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How Do Providers Respond to Changes in Public Health Insurance Coverage? Evidence from Adult Medicaid Dental Benefits

Listed author(s):
  • Thomas Buchmueller
  • Sarah Miller
  • Marko Vujicic
Registered author(s):

    This study evaluates how large changes in public health insurance coverage affect provider behavior and patient wait times by analyzing a common type of primary care: dental services. When states expand coverage of dental services to adult Medicaid beneficiaries, dentists' participation in Medicaid increases and dentists see more publicly insured patients. Dentists supply more visits but only modestly increase the amount of time spent working. They achieve this in part by making greater use of dental hygienists. Wait times increase modestly, with the largest increases in wait times observed in states with restrictive scope of practice laws governing dental hygienists.

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    File URL: https://www.aeaweb.org/articles?id=10.1257/pol.20150004
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    Article provided by American Economic Association in its journal American Economic Journal: Economic Policy.

    Volume (Year): 8 (2016)
    Issue (Month): 4 (November)
    Pages: 70-102

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    Handle: RePEc:aea:aejpol:v:8:y:2016:i:4:p:70-102
    Note: DOI: 10.1257/pol.20150004
    Contact details of provider: Web page: https://www.aeaweb.org/aej-policy
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    1. Wing, Coady & Marier, Allison, 2014. "Effects of occupational regulations on the cost of dental services: Evidence from dental insurance claims," Journal of Health Economics, Elsevier, vol. 34(C), pages 131-143.
    2. Laurence C. Baker & Anne Beeson Royalty, 2000. "Medicaid Policy, Physician Behavior, and Health Care for the Low-Income Population," Journal of Human Resources, University of Wisconsin Press, vol. 35(3), pages 480-502.
    3. Choi, Moonkyung Kate, 2011. "The impact of Medicaid insurance coverage on dental service use," Journal of Health Economics, Elsevier, vol. 30(5), pages 1020-1031.
    4. Thomas C. Buchmueller & Sarah Miller & Marko Vujicic, 2014. "How Do Providers Respond to Public Health Insurance Expansions? Evidence from Adult Medicaid Dental Benefits," NBER Working Papers 20053, National Bureau of Economic Research, Inc.
    5. A. Colin Cameron & Jonah B. Gelbach & Douglas L. Miller, 2008. "Bootstrap-Based Improvements for Inference with Clustered Errors," The Review of Economics and Statistics, MIT Press, vol. 90(3), pages 414-427, August.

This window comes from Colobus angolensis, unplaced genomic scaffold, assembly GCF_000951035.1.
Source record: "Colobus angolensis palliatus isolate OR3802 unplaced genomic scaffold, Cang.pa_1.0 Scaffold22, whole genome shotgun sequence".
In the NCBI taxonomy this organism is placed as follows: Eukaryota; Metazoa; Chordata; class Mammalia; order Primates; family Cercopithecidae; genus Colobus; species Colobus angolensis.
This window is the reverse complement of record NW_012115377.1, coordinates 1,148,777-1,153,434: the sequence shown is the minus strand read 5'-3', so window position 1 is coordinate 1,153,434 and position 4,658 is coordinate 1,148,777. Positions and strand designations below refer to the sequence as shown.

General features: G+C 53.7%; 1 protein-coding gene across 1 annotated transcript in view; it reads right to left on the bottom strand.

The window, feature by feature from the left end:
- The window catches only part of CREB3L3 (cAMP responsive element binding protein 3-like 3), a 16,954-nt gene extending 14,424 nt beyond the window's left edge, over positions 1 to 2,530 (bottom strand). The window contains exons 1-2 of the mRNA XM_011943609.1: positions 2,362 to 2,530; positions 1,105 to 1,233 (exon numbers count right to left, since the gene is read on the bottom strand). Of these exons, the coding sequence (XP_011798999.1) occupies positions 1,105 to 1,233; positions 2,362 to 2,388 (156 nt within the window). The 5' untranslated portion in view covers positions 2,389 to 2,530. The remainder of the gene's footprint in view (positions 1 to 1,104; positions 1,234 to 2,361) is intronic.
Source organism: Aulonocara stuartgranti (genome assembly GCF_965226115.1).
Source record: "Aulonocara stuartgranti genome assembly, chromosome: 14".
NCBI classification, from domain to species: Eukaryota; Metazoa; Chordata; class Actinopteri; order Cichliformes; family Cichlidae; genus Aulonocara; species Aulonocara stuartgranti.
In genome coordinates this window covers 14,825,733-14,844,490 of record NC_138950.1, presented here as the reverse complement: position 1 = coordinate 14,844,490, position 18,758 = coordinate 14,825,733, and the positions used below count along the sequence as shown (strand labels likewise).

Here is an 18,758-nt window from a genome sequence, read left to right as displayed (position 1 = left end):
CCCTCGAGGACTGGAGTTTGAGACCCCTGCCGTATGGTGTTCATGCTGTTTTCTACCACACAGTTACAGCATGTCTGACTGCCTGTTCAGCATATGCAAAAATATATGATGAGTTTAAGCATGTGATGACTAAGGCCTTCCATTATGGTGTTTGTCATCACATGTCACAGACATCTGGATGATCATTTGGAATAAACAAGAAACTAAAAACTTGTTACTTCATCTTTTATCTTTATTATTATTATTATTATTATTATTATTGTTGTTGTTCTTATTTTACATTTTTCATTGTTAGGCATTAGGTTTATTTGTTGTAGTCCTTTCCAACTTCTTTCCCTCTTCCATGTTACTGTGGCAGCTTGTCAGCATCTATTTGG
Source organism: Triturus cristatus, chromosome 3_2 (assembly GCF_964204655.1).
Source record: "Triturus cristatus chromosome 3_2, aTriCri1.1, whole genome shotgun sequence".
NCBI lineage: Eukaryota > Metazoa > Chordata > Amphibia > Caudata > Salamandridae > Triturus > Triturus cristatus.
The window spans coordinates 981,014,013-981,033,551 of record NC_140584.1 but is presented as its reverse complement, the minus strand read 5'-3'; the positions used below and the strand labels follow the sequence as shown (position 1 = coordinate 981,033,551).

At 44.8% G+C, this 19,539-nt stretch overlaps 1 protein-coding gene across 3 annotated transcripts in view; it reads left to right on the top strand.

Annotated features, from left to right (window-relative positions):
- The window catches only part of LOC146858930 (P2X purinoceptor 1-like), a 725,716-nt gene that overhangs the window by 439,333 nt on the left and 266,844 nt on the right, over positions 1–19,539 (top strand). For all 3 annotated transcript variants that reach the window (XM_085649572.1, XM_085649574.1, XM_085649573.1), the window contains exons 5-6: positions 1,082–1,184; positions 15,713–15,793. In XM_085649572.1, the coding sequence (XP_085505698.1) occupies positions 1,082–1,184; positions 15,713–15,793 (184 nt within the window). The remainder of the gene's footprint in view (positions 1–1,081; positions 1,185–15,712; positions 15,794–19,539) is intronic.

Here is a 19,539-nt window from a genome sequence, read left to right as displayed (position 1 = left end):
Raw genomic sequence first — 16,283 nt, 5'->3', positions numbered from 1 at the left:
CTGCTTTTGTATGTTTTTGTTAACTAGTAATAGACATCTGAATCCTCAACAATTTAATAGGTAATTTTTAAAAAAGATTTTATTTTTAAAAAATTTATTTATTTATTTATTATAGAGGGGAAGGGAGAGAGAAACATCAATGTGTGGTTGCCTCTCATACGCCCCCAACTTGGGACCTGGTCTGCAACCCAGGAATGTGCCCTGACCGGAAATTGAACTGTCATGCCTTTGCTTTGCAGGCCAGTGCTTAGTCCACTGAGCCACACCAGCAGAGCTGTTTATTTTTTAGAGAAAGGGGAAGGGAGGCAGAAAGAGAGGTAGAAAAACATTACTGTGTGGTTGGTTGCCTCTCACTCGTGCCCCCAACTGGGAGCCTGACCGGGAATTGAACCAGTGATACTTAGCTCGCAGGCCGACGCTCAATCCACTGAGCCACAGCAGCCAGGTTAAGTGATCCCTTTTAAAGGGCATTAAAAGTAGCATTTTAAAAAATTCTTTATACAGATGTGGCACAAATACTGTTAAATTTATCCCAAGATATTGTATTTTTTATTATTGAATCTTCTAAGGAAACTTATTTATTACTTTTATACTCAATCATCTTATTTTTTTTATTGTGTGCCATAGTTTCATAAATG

6. Thomas C. Buchmueller & Sean Orzol & Lara D. Shore-Sheppard, 2015. "The Effect of Medicaid Payment Rates on Access to Dental Care among Children," American Journal of Health Economics, MIT Press, vol. 1(2), pages 194-223, Spring.
    7. Janet Currie & Jonathan Gruber, 1996. "Health Insurance Eligibility, Utilization of Medical Care, and Child Health," The Quarterly Journal of Economics, Oxford University Press, vol. 111(2), pages 431-466.
    8. Marianne Bertrand & Esther Duflo & Sendhil Mullainathan, 2004. "How Much Should We Trust Differences-In-Differences Estimates?," The Quarterly Journal of Economics, Oxford University Press, vol. 119(1), pages 249-275.
    9. Mark Duggan & Tamara Hayford, 2013. "Has the Shift to Managed Care Reduced Medicaid Expenditures? Evidence from State and Local‐Level Mandates," Journal of Policy Analysis and Management, John Wiley & Sons, Ltd., vol. 32(3), pages 505-535, 06.
    10. Anna Aizer, 2007. "Public Health Insurance, Program Take-Up, and Child Health," The Review of Economics and Statistics, MIT Press, vol. 89(3), pages 400-415, August.
    11. Amy Finkelstein & Sarah Taubman & Bill Wright & Mira Bernstein & Jonathan Gruber & Joseph P. Newhouse & Heidi Allen & Katherine Baicker, 2012. "The Oregon Health Insurance Experiment: Evidence from the First Year," The Quarterly Journal of Economics, Oxford University Press, vol. 127(3), pages 1057-1106.
    12. David Card & Lara D. Shore-Sheppard, 2004. "Using Discontinuous Eligibility Rules to Identify the Effects of the Federal Medicaid Expansions on Low-Income Children," The Review of Economics and Statistics, MIT Press, vol. 86(3), pages 752-766, August.
    13. Miller, Sarah, 2012. "The effect of insurance on emergency room visits: An analysis of the 2006 Massachusetts health reform," Journal of Public Economics, Elsevier, vol. 96(11), pages 893-908.
    14. Abadie, Alberto & Diamond, Alexis & Hainmueller, Jens, 2010. "Synthetic Control Methods for Comparative Case Studies: Estimating the Effect of California’s Tobacco Control Program," Journal of the American Statistical Association, American Statistical Association, vol. 105(490), pages 493-505.
    15. Kolstad, Jonathan T. & Kowalski, Amanda E., 2012. "The impact of health care reform on hospital and preventive care: Evidence from Massachusetts," Journal of Public Economics, Elsevier, vol. 96(11), pages 909-929.
    16. Craig L. Garthwaite, 2012. "The Doctor Might See You Now: The Supply Side Effects of Public Health Insurance Expansions," American Economic Journal: Economic Policy, American Economic Association, vol. 4(3), pages 190-215, August.
    17. Sarah Miller, 2012. "The Impact of the Massachusetts Health Care Reform on Health Care Use among Children," American Economic Review, American Economic Association, vol. 102(3), pages 502-507, May.
    18. Morris M. Kleiner & Kyoung Won Park, 2010. "Battles Among Licensed Occupations: Analyzing Government Regulations on Labor Market Outcomes for Dentists and Hygienists," NBER Working Papers 16560, National Bureau of Economic Research, Inc.
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